The fourth industrial revolution (“4IR”) is causing significant changes to the way we live, interact and do business. This is the future of technology, where objects, machines and various other devices connect with each other in a secure, networked environment. 4IR is being driven by intelligent machines that can perform complex tasks automatically by communicating with other machines, with little or no human intervention.
Technological and commercial advances bring new legal and compliance challenges, which have the potential to expose businesses to risk. However, there have been new legal developments in response to the data protection demands made by 4IR, such as the Protection of Personal Information Act (“POPIA”) which is South Africa’s data protection law. Its purpose is to protect people from harm by protecting their personal information. Similarly, the General Data Protection Regulation (“GDPR”) is the primary law regulating how companies protect EU citizens personal data.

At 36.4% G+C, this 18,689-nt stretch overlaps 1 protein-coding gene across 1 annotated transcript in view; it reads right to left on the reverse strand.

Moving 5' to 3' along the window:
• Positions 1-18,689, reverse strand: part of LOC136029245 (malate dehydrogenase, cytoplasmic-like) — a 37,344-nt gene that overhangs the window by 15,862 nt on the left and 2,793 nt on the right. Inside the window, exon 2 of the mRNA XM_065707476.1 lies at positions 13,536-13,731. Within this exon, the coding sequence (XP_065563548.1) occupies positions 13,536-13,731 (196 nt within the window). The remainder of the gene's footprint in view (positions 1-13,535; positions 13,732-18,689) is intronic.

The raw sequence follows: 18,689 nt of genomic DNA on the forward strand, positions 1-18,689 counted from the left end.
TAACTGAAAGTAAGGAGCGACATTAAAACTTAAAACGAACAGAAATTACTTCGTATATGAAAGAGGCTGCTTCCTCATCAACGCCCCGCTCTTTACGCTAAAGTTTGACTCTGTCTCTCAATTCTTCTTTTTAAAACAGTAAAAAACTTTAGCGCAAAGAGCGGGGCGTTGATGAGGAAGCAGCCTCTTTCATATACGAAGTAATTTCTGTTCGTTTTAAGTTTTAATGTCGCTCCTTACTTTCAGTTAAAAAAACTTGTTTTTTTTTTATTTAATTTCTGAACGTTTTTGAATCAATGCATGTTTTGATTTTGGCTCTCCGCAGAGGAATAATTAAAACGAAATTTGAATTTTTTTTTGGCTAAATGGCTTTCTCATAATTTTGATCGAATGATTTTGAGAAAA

New markets that have developed as a result of 4IR and 4IR law which has resulted in an increased need for legal services. Client expectations have also changed as they demand more efficient and cost-effective services which involve finding and synthesizing information more efficiently.
Legal technology is being used with increasing frequency to improve efficiency in the legal process. Artificial Intelligence (“AI”) is now able to significantly reduce both time and cost of legal work. It’s not uncommon to use AI in contract analysis supporting mergers and acquisition processes or contract remediation to comply with regulatory changes like POPIA or the GDPR.
Internally, legal professionals may also increasingly rely on AI-powered digital assistants which grow smarter as they process more information. This allows them to focus on higher value-added legal services.
It is unlikely, however, that technology will reach a stage it could replace the legal profession. Technology will empower a new era of augmented intelligence, but humans are strategic – while machines will speed up processes and make onerous tasks easier, humans will always need to guide the process.